How to deal with suicidal thoughts or intentions


File: Singer Chester Bennington performs onstage during the iHeartRadio album release party with Linkin Park presented by Clear Channel at the iHeartRadio Theater on June 18, 2014 in Burbank, California.

File: Singer Chester Bennington performs onstage during the iHeartRadio album release party with Linkin Park presented by Clear Channel at the iHeartRadio Theater on June 18, 2014 in Burbank, California.

People around the world have reeled at the news of Linkin Park frontman Chester Bennington’s death by suicide. For many, his music was the soundtrack to their generation, and his loss is devastating.

But this is not an obituary for Chester – I was not much of a fan and I don’t know too much about him. What I do know is that whenever a high-profile person commits suicide, there is a great deal of commentary on social media about society’s response to this ultimate expression of mental illness.

My friends who suffer from mental illness talk about the importance of ending the stigma, and making it easier for people who live with this debilitating condition (or collection of conditions) to come forward and ask for the help they need.

And then there are the people who say that some organisations suggest that protocol should be to never mention the method of death when someone commits suicide, so as not to give anyone any ideas.

Right, so we’re supposed to end the stigma and talk about it while at the same time not mentioning it.

There are also those who implore their mentally ill friends to come forward. They share Facebook statuses encouraging others to share to show that at any time, someone is listening.

And then there are those who say that really, when a person is at the point of considering suicide, they can’t ask for help. The very thing that’s driving them to suicide is the thing that prevents them from reaching out to those who love them.

So, honestly, with so many people who are experts by dint of actually having a form of mental illness, and so many who work in the health or youth media or mental health care giving contradictory messages, there’s little wonder that no one really knows what to do.

This being the case, what do we do or say when we suspect someone might be suicidal or are confronted with a person who is. First, it’s a good idea to know the risk factors (all the following points are taken from the National Institute of Mental Health in the US):

  • Depression, other mental disorders, or substance abuse disorder
  • Certain medical conditions
  • Chronic pain
  • A prior suicide attempt
  • Family history of a mental disorder or substance abuse
  • Family history of suicide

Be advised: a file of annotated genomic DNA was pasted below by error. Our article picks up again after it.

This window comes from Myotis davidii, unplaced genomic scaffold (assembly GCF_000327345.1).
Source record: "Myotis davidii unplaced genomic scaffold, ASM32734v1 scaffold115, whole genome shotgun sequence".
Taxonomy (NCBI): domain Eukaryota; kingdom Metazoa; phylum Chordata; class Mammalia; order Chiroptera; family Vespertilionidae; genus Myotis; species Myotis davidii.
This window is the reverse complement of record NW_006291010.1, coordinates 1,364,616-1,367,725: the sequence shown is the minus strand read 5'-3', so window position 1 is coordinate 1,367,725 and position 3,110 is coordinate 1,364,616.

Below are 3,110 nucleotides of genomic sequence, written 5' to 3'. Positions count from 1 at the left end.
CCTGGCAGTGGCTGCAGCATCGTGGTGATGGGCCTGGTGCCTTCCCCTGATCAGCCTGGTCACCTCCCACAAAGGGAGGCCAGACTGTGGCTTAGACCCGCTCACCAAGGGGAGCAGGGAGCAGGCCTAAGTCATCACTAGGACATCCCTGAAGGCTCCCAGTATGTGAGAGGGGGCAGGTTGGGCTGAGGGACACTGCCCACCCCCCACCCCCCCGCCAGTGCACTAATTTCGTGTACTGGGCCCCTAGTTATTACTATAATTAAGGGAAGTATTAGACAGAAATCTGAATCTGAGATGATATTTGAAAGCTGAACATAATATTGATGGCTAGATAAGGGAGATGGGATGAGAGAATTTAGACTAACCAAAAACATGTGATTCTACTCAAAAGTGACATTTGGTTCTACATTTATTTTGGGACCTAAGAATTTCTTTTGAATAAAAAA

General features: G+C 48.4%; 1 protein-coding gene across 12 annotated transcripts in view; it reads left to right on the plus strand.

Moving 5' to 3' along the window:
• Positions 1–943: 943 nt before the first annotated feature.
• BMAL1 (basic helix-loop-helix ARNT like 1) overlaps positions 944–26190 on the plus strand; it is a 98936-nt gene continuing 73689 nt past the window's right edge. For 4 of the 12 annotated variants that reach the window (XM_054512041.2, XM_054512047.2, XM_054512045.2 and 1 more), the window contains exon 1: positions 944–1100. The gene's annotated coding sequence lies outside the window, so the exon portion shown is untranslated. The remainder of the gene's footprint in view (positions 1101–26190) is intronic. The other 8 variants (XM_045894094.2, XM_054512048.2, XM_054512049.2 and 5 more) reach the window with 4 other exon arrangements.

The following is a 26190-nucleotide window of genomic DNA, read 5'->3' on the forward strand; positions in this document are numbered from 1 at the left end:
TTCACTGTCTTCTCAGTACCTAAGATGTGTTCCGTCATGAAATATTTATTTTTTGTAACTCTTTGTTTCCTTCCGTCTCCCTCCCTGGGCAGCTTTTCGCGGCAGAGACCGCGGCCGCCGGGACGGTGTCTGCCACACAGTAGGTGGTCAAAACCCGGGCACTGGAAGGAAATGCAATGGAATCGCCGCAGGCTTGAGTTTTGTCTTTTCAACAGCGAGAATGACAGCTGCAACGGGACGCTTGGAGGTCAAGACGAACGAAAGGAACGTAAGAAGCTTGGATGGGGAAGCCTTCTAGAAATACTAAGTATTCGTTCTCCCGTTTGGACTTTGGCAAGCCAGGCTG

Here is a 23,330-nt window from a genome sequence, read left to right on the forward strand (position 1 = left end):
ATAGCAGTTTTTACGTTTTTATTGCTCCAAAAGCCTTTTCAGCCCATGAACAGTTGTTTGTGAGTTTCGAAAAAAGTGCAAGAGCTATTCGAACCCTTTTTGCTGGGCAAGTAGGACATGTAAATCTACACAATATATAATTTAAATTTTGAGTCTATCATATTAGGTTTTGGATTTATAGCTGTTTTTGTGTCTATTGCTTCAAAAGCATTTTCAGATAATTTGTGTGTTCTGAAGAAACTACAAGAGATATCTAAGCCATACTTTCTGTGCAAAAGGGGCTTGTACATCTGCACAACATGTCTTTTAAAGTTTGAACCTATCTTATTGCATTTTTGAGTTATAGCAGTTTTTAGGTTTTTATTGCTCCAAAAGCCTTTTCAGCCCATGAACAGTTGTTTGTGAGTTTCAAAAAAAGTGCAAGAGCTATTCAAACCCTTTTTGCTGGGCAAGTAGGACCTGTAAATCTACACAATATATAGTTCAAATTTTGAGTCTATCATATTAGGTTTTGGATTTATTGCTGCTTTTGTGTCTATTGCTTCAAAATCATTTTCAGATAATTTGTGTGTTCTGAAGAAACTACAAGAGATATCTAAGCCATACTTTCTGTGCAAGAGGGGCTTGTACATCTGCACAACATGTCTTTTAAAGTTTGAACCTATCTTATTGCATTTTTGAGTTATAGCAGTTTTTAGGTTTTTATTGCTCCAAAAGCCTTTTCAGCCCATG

• Family violence, including physical or sexual abuse
  • Having guns or other firearms in the home
  • Having recently been released from prison or jail
  • Being exposed to others' suicidal behaviour, such as that of family members, peers, or celebrities

Then it’s a good idea to know the signs of suicidal tendencies:

  • Talking about wanting to die or wanting to kill themselves
  • Talking about feeling empty, hopeless, or having no reason to live
  • Making a plan or looking for a way to kill themselves, such as searching online, stockpiling pills, or buying a gun
  • Talking about great guilt or shame
  • Talking about feeling trapped or feeling that there are no solutions
  • Feeling unbearable pain (emotional pain or physical pain)
  • Talking about being a burden to others
  • Using alcohol or drugs more often
  • Acting anxious or agitated
  • Withdrawing from family and friends
  • Changing eating and/or sleeping habits
  • Showing rage or talking about seeking revenge
  • Taking great risks that could lead to death, such as driving extremely fast
  • Talking or thinking about death often
  • Displaying extreme mood swings, suddenly changing from very sad to very calm or happy
  • Giving away important possessions
  • Saying goodbye to friends and family
  • Putting affairs in order, making a will

And finally, if you think someone is in fact suicidal, these are the steps to helping:

  1. Ask: “Are you thinking about killing yourself?” It’s not an easy question but studies show that asking at-risk individuals if they are suicidal does not increase suicides or suicidal thoughts.
  2. Keep them safe: Reducing a suicidal person’s access to highly lethal items or places is an important part of suicide prevention. While this is not always easy, asking if the at-risk person has a plan and removing or disabling the lethal means can make a difference.
  3. Be there: Listen carefully and learn what the individual is thinking and feeling. Findings suggest acknowledging and talking about suicide may in fact reduce rather than increase suicidal thoughts.
  4. Help them connect: In South Africa, the best organisations to contact for help are either the South African Depression and Anxiety Group (SADAG) at or 080 021 2223 or Lifeline at or 011 715 2000.
  5. You can also help make a connection with a trusted individual like a family member, friend, spiritual advisor, or mental health professional.
  6. Stay Connected: Staying in touch after a crisis or after being discharged from care can make a difference. Studies have shown the number of suicide deaths goes down when someone follows up with the at-risk person.

Speaking as someone who has lost two loved ones to suicide, I can understand the desperate need that we all feel to prevent something like this from happening to the suicide victim themselves, but also to their friends and families. I speak with absolute authority when I say that no matter what a suicidal person might think, their families are not better off without them. Please don’t think twice about getting help.